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Burnaby strata owner on the hook for Airbnb guest breaking into mailboxes

The Civil Resolution Tribunal has ruled a Brentwood condo owner using his apartment as an Airbnb is responsible for a $5,000 strata repair bill after his guest vandalized the building's mailbox and stole letters and parcels.
Juneau Street strata
A condo owner at 4465 Juneau St. in Burnaby is on the hook for a $5,000 repair bill after his Airbnb guest vandalized the building's mailbox and stole letters and parcels.

A Burnaby condo owner who was using his apartment as an Airbnb when a guest vandalized the building’s mailbox and stole letters and parcels has failed to get a $5,000 repair bill from the strata cancelled by the province’s Civil Resolution Tribunal.

Xu Yang, who owns a condo on the fifth floor of a Brentwood highrise at 4465 Juneau St., applied to the tribunal to stop the strata from charging “the unreasonable amount of money,” according to a CRT ruling last week.

Yang said he’d been charged a total of $7,201.15 in repairs to the mailbox and other unrelated fines.

The strata charged Yang $5,001.15 after it concluded a guest using Yang’s strata fob had vandalized the mailbox and stolen letters and parcels on Sept. 7, 2020, according to the ruling.

Tribunal member Micah Carmody found the strata’s conclusions about how the mailbox was vandalized were supported by the evidence.

“That evidence includes fob-use records identifying when Mr. Yang’s strata lot fob was used to access the front door and elevator, video surveillance footage, photos and statements from a concierge and from a strata council member,” Carmody wrote in a July 28 ruling.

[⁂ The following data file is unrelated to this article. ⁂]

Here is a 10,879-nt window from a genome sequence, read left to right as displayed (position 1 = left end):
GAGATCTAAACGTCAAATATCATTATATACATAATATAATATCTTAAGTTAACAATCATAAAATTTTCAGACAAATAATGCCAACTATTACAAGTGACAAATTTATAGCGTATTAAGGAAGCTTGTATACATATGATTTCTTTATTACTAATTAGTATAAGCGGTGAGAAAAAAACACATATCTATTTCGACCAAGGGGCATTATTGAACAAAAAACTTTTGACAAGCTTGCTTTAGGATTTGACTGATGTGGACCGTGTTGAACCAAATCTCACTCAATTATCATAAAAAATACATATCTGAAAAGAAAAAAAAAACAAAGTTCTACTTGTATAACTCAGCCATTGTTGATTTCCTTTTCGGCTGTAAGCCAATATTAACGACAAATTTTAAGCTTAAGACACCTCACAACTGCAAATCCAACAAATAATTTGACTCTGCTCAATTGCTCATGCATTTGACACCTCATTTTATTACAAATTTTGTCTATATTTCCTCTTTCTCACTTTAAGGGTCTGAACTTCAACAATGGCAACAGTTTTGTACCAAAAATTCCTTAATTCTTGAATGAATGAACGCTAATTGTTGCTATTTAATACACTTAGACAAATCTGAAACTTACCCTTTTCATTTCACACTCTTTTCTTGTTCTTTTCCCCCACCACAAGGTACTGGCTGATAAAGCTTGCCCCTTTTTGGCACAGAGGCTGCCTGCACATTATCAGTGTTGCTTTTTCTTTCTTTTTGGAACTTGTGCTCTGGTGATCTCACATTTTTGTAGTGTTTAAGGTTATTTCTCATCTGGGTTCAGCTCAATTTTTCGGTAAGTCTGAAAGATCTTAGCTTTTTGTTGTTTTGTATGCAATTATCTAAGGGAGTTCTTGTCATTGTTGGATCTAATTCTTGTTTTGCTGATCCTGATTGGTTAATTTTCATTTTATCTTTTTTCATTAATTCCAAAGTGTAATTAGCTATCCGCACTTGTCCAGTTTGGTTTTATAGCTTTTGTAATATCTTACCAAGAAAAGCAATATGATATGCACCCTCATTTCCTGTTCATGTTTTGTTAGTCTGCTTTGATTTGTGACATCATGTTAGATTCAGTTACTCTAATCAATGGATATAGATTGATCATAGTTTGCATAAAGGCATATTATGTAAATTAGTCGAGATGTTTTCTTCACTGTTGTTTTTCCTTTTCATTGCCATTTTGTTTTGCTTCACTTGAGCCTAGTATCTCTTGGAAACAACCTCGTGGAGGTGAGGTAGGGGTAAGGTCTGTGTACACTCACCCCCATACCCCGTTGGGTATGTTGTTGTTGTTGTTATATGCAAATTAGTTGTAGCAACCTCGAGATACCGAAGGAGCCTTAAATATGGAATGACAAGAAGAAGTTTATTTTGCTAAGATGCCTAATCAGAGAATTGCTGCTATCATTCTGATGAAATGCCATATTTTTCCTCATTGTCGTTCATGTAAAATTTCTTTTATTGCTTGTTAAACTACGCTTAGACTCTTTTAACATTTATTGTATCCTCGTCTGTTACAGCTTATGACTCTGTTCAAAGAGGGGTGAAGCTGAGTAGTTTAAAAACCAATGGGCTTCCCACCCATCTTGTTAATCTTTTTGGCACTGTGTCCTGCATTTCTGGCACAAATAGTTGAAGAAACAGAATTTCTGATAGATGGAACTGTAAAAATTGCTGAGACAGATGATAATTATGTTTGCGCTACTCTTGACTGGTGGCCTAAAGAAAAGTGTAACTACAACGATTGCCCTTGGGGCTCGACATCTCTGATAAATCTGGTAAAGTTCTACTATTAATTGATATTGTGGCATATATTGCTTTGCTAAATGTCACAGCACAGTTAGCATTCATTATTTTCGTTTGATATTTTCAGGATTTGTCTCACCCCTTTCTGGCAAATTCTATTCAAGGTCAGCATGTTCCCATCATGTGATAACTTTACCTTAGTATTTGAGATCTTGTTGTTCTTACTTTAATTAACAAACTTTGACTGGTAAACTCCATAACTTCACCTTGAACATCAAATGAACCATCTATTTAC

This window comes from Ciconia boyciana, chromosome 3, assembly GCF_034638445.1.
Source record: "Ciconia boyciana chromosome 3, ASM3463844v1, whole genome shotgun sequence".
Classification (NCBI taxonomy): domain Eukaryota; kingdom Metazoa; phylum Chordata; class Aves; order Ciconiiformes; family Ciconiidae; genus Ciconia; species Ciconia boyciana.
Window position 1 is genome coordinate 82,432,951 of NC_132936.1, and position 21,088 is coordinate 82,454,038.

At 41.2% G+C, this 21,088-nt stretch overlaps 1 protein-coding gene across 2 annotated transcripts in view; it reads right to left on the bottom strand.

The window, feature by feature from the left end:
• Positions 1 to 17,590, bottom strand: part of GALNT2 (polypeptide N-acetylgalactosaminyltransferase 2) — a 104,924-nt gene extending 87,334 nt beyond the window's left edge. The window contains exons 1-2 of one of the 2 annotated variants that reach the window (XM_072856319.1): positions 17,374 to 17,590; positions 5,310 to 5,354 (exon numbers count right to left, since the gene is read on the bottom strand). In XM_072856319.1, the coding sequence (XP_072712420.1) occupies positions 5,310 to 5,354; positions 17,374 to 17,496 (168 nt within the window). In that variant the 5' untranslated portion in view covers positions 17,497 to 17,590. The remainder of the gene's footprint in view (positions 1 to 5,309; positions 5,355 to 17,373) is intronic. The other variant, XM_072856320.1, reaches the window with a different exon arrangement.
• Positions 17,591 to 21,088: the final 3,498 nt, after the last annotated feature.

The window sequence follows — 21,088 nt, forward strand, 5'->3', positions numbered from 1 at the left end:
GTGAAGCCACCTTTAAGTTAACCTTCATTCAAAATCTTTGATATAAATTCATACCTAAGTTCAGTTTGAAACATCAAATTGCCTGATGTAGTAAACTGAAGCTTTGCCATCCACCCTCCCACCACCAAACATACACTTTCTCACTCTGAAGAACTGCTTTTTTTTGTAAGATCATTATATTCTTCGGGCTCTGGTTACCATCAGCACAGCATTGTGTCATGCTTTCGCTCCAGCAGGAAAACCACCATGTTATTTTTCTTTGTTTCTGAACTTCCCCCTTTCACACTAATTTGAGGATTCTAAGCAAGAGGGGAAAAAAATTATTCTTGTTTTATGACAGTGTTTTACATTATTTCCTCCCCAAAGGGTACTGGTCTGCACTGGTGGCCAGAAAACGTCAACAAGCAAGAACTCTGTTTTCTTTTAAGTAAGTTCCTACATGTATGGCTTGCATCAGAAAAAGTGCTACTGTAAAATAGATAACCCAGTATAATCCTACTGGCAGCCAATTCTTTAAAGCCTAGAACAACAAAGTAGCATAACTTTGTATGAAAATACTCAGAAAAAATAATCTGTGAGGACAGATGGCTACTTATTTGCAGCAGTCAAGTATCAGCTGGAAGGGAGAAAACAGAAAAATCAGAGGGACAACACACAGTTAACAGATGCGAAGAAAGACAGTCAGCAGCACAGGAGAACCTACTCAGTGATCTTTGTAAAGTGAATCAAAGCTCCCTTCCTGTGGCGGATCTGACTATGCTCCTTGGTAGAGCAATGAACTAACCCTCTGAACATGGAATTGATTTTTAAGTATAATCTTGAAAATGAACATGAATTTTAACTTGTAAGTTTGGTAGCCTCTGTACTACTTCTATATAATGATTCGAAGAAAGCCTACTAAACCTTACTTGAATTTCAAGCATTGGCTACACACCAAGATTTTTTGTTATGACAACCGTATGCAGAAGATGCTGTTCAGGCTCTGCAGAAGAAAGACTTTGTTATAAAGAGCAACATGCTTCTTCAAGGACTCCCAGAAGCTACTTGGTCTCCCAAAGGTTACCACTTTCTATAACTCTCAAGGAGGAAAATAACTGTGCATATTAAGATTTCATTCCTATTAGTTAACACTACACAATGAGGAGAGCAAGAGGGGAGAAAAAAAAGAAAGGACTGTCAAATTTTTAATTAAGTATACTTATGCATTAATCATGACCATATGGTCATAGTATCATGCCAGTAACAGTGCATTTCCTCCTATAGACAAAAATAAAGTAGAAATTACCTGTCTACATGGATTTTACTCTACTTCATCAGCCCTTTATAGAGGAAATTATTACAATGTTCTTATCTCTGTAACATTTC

Yang, who didn’t deny he was running an Airbnb at his condo, contrary to strata bylaws, was also fined three times for using the apartment as a short-term rental, according to the ruling.

Carmody concluded the strata was entitled to impose the fines.

Ten out of 11 other fines – for things like guests making excessive noise at 2 a.m., cigarette butts and a cigarette box falling off the apartment’s balcony, an oil stain in the parking garage and guests not waiting for the parking gate to close before proceeding – were also allowed to stand.

“The evidence shows that before imposing each fine, the strata wrote to Mr. Yang advising of the complaint, providing details, and advising Mr. Yang that he could respond in writing or request a hearing,” Carmody wrote. “There is no evidence that Mr. Yang responded to any letter.”

But Carmody did knock about $500 off the fines based on technicalities in relation to the Strata Property Act.

And the strata was also ordered to reimburse Yang $112.50 in CRT fees.

Follow Cornelia Naylor on Twitter @CorNaylor


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